What happens to house prices themselves remains to be seen, but I still cannot see a wholesale drop in prices across the board. The fundamentals of why people move remain strong and you can bet that having stared at the same 4 walls in lockdown for months, there will be a good many people keen for new surroundings.
Add in the general lack of new properties in the UK and any dip in prices, potentially around 5%-10%, is likely to be short-lived.
Furloughed Workers & Self-Employed
Lenders have also been working on their policies to deal with the new wave of furloughed workers. Most of them will be able to continue to lend, however they will restrict the income they consider to 80% of your annual income up to the maximum of £2,500 per month.
Some lenders will also take into account any top-up on this that your employer is making, subject to proof from the employer.
The points to watch are around additional questions that lenders are asking. Some, like Barclays for instance, are sending out an additional questionnaire that confirms your circumstances have not changed since application. If you have been furloughed or your income changed then you do have a duty to disclose this to the lender, even after you have an offer. The lender can then choose to reassess the application and may change or withdraw the offer.
Others are just asking questions about whether or not you have been affected or likely to be affected by Covid-19 and for the Self-employed, applicants are now being asked to provide business bank statements and show that your business is likely to continue to trade at similar levels to the past.
In short, it’s a lot less of an exact science and more a question of the underwriter’s discretion. It really pays in these circumstances to use the skills of a broker who knows each lenders policy.
Stuck in the process? What about Offer Extensions?
There are a lot of people now languishing in No-man’s-land waiting to see whether their purchase will go ahead and worried about their mortgage offer expiring.
The good news is that most lenders will be able to offer a three-month extension on your offer. Just give them a call or speak to your friendly broker and they can arrange this. Do bear in mind however that some lenders will ask you to confirm that your situation has not changed or that you have been furloughed as discussed above.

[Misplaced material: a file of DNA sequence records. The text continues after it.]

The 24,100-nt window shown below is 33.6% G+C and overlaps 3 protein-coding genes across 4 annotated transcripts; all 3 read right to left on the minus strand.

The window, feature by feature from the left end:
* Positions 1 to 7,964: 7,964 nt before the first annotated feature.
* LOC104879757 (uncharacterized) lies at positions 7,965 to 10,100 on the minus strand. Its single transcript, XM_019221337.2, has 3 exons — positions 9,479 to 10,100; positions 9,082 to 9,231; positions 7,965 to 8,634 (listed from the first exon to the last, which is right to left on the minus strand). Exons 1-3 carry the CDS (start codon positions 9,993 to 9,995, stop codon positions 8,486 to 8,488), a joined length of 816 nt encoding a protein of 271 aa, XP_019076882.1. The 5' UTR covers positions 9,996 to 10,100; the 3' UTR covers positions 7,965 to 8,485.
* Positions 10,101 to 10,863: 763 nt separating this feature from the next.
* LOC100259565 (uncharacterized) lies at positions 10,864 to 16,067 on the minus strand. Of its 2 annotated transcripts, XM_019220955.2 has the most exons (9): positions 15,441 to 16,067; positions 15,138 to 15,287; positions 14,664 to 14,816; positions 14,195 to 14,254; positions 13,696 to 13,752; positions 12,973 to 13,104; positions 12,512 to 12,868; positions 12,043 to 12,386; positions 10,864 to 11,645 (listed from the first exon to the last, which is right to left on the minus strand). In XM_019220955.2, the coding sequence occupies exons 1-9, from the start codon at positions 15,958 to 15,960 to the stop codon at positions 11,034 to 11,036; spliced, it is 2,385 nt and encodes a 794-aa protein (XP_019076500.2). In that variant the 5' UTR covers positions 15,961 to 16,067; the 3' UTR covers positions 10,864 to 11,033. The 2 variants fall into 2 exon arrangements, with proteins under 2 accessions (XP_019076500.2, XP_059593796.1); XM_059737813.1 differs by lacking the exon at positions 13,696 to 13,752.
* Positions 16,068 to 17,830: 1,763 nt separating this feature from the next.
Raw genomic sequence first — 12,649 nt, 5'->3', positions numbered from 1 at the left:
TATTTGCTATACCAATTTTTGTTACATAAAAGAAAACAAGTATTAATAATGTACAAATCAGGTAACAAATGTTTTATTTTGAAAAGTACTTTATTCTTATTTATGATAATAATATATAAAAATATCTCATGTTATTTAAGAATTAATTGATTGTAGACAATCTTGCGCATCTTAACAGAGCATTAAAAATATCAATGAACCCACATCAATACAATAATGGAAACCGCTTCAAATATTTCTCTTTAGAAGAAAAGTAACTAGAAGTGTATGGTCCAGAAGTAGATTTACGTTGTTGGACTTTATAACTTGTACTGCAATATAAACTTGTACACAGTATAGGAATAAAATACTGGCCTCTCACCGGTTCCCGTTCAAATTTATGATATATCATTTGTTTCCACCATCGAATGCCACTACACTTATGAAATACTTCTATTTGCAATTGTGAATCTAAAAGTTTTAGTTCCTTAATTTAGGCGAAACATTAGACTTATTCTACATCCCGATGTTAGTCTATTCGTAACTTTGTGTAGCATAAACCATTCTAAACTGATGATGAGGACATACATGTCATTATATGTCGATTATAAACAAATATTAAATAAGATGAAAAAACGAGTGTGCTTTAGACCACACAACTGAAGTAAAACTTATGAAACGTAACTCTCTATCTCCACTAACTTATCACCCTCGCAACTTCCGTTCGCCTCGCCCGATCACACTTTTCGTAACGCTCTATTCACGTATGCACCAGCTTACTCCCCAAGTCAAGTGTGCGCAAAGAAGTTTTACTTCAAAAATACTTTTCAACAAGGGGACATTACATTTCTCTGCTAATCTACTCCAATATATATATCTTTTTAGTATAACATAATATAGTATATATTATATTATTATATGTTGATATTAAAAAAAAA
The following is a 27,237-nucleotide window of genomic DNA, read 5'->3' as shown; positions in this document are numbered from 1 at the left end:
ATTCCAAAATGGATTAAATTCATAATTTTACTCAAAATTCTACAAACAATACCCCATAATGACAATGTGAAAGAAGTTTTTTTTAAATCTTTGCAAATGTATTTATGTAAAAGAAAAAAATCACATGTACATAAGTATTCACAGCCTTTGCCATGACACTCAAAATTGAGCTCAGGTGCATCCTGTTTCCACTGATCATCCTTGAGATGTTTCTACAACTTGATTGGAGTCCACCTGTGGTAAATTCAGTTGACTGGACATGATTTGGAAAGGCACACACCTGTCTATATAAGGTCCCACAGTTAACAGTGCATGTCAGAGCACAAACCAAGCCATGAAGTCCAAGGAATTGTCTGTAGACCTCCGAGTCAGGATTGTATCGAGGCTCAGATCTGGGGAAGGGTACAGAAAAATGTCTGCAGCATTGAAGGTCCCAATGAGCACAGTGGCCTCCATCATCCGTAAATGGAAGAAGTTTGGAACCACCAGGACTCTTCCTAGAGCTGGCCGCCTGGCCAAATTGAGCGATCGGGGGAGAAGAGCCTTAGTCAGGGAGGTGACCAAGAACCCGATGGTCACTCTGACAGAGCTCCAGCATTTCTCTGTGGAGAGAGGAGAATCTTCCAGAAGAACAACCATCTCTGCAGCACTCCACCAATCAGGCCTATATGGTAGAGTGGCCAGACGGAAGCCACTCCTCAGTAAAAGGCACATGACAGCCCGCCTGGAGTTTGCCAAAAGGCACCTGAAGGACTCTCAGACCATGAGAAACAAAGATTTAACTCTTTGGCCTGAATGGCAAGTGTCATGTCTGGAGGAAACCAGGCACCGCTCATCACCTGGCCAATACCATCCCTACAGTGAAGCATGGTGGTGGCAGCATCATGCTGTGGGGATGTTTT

Buy to let products have also started to reappear, still at historically low rates, and it is interesting to see many landlords are tentatively coming out to play once more to see what opportunities are out there. Some with large portfolios are looking to take advantage of low rates and see if they can release some cash to take advantage of anything that comes their way.
At Coreco we have an experienced team that are used to dealing with landlords and large property portfolios, so it is worth getting in touch with us for a free review.
Mortgage Market Still Very Much Open
In summary, despite a blip a few weeks ago, mortgage lenders are dealing with this admirably. The market is still very much open, lenders still have money to lend and more importantly, they want to lend.
Whilst they do have some concern, understandably, about their borrower’s circumstances and ongoing affordability, for the most part they are asking sensible questions and helping borrowers as much as they can.
With rates still very low and very unlikely to move North anytime soon, remortgage applications continue to be strong and it remains a great time to lock into a good rate.
As many of us continue to stare at the same 4 walls day in and day out, it will be interesting to see if there is a sudden rush of people deciding to move when we start to come out of this, or choosing to move to a brand new area with more space as they now have more flexibility to work from home and do less commuting.
Best Mortgage Rates
In terms of mortgage rates, for standard residential mortgages, borrowers can obtain 2-year fixes at 1.19%, (3.18% APRC) and 5-year fixes from 1.41%, (2.66% APRC) whilst variable tracker rates are around from 1.39%, (4.08% APRC).
Those looking at Buy-To-Let can now obtain products from 1.19%, (4.55% APRC) for 2-year fixed or 5-year fixes are available from 1.62% (3.77% APRC).
Our professional, friendly advisers are still available for you to get some down-to-earth advice, or even just to have a chat! Contact us now on 020 7220 5110 or click here.